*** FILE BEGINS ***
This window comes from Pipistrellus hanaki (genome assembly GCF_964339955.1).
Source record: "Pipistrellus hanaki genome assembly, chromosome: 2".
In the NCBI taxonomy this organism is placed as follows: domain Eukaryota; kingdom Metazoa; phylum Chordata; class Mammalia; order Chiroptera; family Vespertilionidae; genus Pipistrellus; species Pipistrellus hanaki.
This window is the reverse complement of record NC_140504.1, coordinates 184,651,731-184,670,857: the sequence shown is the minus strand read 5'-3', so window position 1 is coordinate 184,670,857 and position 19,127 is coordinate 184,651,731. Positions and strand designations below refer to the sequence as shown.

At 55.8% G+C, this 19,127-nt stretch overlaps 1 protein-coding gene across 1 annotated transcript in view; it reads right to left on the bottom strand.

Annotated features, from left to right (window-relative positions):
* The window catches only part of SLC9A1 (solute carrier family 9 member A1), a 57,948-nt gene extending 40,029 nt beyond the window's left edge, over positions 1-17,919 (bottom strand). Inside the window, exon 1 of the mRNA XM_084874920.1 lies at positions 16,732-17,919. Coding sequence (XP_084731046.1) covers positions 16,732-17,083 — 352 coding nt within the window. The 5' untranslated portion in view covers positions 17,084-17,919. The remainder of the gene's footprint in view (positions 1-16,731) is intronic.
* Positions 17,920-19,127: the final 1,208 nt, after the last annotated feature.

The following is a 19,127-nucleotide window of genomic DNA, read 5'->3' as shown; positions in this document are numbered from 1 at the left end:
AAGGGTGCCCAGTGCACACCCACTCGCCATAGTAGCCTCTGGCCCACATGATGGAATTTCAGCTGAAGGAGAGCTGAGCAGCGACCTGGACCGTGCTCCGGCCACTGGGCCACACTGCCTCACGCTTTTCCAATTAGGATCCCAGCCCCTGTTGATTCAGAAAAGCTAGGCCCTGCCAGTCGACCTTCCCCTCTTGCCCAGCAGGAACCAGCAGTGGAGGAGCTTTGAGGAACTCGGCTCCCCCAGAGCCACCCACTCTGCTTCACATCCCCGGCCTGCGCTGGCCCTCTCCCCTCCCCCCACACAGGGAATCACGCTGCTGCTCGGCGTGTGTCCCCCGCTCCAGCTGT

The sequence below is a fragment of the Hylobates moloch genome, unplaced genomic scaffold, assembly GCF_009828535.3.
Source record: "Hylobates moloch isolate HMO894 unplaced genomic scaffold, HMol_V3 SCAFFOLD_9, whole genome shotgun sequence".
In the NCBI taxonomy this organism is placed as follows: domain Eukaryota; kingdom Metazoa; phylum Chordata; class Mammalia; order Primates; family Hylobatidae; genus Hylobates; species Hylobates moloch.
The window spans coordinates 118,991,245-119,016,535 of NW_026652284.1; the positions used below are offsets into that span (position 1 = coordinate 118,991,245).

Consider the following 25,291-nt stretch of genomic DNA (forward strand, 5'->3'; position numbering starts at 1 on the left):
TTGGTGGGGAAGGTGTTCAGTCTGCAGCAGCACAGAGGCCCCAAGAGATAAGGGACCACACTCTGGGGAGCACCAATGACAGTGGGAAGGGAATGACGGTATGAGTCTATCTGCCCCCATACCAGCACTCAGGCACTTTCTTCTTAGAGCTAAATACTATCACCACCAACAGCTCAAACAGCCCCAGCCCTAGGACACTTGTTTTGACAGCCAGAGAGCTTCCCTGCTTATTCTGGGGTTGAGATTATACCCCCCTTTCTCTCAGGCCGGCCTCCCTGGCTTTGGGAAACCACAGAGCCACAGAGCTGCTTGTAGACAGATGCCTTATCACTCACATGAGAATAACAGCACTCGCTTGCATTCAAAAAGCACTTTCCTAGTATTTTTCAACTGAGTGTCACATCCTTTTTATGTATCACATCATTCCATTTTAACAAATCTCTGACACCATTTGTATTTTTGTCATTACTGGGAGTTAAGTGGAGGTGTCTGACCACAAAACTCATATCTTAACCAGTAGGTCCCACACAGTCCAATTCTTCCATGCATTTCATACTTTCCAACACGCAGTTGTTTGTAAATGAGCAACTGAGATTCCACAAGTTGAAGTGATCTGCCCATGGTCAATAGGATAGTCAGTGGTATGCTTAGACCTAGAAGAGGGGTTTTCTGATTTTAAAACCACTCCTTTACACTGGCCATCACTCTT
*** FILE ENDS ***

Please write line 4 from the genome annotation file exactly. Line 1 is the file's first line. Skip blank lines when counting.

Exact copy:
This window is the reverse complement of record NC_140504.1, coordinates 184,651,731-184,670,857: the sequence shown is the minus strand read 5'-3', so window position 1 is coordinate 184,670,857 and position 19,127 is coordinate 184,651,731. Positions and strand designations below refer to the sequence as shown.